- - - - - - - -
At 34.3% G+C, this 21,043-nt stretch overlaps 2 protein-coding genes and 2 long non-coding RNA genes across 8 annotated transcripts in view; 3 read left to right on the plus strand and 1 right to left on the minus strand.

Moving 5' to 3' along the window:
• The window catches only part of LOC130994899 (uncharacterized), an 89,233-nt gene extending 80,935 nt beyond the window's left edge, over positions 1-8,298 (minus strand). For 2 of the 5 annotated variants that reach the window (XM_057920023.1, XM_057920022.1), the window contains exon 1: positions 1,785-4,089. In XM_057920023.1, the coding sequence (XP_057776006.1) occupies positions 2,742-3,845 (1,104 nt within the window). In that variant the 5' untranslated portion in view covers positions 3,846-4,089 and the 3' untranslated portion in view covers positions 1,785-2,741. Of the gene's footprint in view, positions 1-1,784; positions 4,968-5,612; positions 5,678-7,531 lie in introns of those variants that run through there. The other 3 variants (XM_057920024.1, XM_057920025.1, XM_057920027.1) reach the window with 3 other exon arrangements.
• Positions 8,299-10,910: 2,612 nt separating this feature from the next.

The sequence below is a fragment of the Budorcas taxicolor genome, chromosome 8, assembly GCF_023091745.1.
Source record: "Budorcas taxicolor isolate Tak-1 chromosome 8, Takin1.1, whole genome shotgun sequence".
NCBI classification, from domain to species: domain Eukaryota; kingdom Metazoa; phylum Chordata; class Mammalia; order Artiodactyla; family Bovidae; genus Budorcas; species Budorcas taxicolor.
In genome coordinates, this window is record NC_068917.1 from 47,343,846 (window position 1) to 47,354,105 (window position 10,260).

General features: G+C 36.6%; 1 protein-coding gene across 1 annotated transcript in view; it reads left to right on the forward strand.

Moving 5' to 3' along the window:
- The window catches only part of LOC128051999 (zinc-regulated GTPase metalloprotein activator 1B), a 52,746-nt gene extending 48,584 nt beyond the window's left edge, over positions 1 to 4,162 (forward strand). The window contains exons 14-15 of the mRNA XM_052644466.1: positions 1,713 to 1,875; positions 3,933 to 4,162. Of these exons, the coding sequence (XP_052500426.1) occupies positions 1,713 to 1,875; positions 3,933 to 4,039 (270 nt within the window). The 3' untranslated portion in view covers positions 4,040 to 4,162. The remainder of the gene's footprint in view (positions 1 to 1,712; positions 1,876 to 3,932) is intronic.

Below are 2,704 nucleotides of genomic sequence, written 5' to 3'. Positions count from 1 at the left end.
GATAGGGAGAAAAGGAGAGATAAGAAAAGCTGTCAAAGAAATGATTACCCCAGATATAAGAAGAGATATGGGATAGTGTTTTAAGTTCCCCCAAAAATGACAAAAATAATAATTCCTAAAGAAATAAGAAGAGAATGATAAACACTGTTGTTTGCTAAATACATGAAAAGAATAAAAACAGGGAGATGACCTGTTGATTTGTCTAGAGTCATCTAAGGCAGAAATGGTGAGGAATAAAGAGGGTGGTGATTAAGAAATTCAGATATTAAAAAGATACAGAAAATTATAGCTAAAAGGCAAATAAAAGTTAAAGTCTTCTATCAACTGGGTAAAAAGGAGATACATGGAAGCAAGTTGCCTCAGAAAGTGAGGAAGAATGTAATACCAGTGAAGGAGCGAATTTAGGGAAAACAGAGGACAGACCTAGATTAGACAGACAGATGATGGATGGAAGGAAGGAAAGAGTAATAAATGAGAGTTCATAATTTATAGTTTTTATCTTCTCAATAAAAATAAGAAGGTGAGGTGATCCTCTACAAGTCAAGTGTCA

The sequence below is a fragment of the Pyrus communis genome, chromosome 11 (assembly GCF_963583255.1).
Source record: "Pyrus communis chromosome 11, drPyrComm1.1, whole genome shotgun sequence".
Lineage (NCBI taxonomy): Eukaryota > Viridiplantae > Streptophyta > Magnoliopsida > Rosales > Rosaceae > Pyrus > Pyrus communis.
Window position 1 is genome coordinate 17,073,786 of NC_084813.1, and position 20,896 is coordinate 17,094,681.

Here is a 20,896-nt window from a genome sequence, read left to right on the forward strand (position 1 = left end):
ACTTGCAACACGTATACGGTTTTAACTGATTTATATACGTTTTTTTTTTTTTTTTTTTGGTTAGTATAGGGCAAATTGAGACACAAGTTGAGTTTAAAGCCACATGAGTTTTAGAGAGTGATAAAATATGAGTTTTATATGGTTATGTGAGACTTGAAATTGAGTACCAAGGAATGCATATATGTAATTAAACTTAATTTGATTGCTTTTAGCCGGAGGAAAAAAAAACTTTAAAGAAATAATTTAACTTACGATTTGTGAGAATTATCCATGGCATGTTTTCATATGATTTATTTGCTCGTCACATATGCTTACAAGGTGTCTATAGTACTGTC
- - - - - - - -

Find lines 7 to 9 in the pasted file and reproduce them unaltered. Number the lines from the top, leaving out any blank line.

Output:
NCBI classification, from domain to species: domain Eukaryota; kingdom Metazoa; phylum Chordata; class Mammalia; order Artiodactyla; family Bovidae; genus Budorcas; species Budorcas taxicolor.
In genome coordinates, this window is record NC_068917.1 from 47,343,846 (window position 1) to 47,354,105 (window position 10,260).

General features: G+C 36.6%; 1 protein-coding gene across 1 annotated transcript in view; it reads left to right on the forward strand.